Oldenburgisches Staatstheater

The Oldenburgisches Staatstheater (Oldenburg State Theatre) is a German theater in the city of Oldenburg, Lower Saxony.

Oldenburgisches Staatstheater
(Oldenburg State Theatre)
Großherzogliches Hoftheater
Großherzogliches Residenztheater
Oldenburgisches Landestheater
Photo of the main theatre building
View at the corner of Theaterwall and Roonstraße (2017)
Addressvenue: Theaterwall 19
office: Theaterwall 26
26122 Oldenburg
Oldenburg (Lower Saxony)
OwnerCity of Oldenburg
DesignationListed Baudenkmal
CapacityGroßes Haus: 540
Kleines Haus: 350
Spielraum: 80
OpenedFebruary 1833; 191 years ago (1833-02)
Rebuilt1881; 143 years ago (1881), Gerhard Schnitger
1893; 131 years ago (1893), Franz Noack / Paul Moritz Zimmer
ArchitectGerhard Schnitger (1841–1917)



The theatre was first opened in the times of the Grand Duchy of Oldenburg, on 1 February 1833. At that time it was a wooden structure built by local master carpenter Herman Wilhelm Muck, who also owned the building. Founder and first director of the theatre was Carl Christian Ludwig Starklof (1789–1850), a lawyer and writer who served as a privy councilor in Oldenburg. Also involved was actor Johann Christian Gerber (1785–1850) who had previously directed a theatre in the neighbouring city of Bremen.[1] The founding was supported by Grand Duchess Cecilia (1807–1844). The theatre was named Großherzogliches Hoftheater (Grand Ducal Court Theatre) in 1842.

The wooden building was given up in 1881 when the theatre moved into the more imposing new Renaissance-style stone building designed by court architect Gerhard Schnitger.[citation needed] It was built next to the old structure.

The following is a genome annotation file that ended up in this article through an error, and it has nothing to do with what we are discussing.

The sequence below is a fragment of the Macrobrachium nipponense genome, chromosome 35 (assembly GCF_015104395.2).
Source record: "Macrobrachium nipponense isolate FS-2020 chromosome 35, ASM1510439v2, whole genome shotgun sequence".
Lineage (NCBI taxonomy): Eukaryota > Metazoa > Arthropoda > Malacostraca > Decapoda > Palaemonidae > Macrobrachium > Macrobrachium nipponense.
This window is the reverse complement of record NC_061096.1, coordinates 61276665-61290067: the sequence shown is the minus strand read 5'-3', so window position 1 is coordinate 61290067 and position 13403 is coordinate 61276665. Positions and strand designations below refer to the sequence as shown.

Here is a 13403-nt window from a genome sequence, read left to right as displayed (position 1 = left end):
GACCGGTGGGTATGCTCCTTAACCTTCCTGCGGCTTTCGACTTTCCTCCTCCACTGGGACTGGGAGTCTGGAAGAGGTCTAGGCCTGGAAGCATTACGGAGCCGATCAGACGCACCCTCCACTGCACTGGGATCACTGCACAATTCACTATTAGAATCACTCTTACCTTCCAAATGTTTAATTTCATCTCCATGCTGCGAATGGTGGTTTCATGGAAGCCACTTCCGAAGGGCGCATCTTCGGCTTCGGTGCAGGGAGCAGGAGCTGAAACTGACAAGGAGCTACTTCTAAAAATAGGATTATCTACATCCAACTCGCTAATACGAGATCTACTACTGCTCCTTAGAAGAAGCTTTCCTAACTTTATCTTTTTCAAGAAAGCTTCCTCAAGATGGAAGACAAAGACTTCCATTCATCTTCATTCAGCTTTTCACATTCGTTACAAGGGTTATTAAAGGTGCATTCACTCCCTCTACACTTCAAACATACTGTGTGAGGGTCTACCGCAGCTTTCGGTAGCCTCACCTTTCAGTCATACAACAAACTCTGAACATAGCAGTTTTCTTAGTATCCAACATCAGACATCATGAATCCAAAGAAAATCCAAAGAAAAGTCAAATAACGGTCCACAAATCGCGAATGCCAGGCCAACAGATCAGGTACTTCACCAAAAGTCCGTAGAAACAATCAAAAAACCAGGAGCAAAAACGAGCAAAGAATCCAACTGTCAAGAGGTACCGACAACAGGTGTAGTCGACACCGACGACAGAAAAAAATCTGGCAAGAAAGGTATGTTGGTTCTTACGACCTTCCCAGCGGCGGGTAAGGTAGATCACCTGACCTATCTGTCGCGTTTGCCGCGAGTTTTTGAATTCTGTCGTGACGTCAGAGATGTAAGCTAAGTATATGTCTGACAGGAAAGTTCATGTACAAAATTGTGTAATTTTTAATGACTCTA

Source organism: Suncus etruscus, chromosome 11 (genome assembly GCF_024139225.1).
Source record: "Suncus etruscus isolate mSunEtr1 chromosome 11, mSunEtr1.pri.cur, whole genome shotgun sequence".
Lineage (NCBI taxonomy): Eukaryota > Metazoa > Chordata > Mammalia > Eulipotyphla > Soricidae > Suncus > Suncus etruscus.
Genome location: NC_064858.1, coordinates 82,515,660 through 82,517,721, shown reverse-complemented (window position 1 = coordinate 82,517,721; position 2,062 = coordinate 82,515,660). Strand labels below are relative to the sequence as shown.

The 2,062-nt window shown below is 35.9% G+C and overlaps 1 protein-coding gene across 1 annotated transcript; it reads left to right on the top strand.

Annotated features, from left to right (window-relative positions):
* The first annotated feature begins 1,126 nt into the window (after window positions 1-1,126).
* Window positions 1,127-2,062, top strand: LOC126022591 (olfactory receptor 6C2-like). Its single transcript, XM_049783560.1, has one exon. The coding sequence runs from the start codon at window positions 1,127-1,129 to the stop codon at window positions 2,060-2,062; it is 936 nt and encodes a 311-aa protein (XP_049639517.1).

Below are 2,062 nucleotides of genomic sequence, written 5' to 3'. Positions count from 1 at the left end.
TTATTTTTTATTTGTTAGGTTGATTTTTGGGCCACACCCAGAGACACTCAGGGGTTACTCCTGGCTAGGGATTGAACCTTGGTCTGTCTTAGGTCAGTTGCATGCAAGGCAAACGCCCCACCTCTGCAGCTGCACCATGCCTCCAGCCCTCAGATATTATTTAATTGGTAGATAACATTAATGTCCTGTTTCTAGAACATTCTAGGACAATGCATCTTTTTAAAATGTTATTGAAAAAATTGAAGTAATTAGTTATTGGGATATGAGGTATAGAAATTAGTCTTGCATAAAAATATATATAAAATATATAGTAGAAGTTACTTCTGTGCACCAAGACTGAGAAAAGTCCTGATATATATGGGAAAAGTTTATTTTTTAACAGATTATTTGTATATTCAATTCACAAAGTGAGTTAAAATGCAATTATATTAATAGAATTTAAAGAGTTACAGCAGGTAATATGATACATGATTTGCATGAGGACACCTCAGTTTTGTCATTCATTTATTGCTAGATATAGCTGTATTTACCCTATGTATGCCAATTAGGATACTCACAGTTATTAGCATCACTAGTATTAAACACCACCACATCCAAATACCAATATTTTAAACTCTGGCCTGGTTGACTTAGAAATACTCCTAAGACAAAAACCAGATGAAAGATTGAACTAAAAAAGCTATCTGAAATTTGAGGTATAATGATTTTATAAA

Only ten years later, in November 1891, the new building burnt to the ground after a fire accident.[citation needed] The theatre company continued to work in a temporary wood building nearby while the destroyed venue was rebuilt under the supervision of Oldenburg court architect Franz Noack and Paul Moritz Zimmer, an architect from Chemnitz. The reconstruction adhered to Gerhard Schnitger’s original design, but modifications were made to replace gas lighting with electrical lighting. A large dome roof was added in order to accommodate a water tank above the stage area – an important fire protection measure at the time. Workshop space was expanded. The interior walls and ceilings were lavishly decorated with baroque-style mouldings, wall sculptures, frescoes. The new electrical lighting was integrated into the decoration. The theatre then reopened in October 1893.[2][3]

General directors since World War II

  • Irene de Noiret and Otto Daue (both 1945/46)
  • Albert Lippert (1946/47)
  • Jost Dahmen (1947/48)
  • Gerd Briese (1948–1954)
  • Fred Schroer (1954–1957)
  • Ernst Dietz (1957–1963)
  • Wilhelm List-Diehl (1963–1968)
  • Harry Niemann (1968–1985)
  • Hans Häckermann (1985–1993)
  • Stephan Mettin (1993–2001)
  • Rainer Mennicken (2001–2007)
  • Markus A. Müller (2007–2014)
  • Christian Firmbach (2014–present)


  1. ^ Kürschner, Joseph: Gerber, Johann Christian. In: Allgemeine Deutsche Biographie, Historische Kommission bei der Bayerischen Akademie der Wissenschaften (ed.), vol. 8 (1878), p. 722. Digital full text: Wikisource (accessed 27 January 2012)
  2. ^ Henneberg, Jörg Michael / Kreier, Peter: Musentempel des Historismus im neuen Glanze – Zur Baugeschichte des Oldenburgischen Staatstheaters. In: Kulturland – Zeitschrift der Oldenburgischen Landschaft. Issue 4/2011. Oldenburg 2011. ISSN 1862-9652
  3. ^ Nordwest-Zeitung Online, 11 August 2010: Theaterbau aus Holz im Februar 1833 eröffnet (accessed 24 January 2012)


  • Neumann, Karl-Heinz: Theater in Oldenburg. Wesen und Werden einer nordwestdeutschen Bühne, Oldenburg 1982, ISBN 3-87358-149-3.
  • Schmidt, Heinrich (Ed.): Hoftheater, Landestheater, Staatstheater. Beiträge zur Geschichte des oldenburgischen Theaters 1833–1983, Oldenburg 1983, ISBN 3-87358-165-5.
  • Krüger, Christian: Geschichte der Oper am Landestheater in Oldenburg 1921–1938. Ein Beitrag zur Musikgeschichte der Stadt Oldenburg vor dem Hintergrund der sozialen und politischen Entwicklung dieser Epoche, Oldenburg 1984, ISBN 3-87358-184-1.

53°8′21″N 8°12′36″E / 53.13917°N 8.21000°E / 53.13917; 8.21000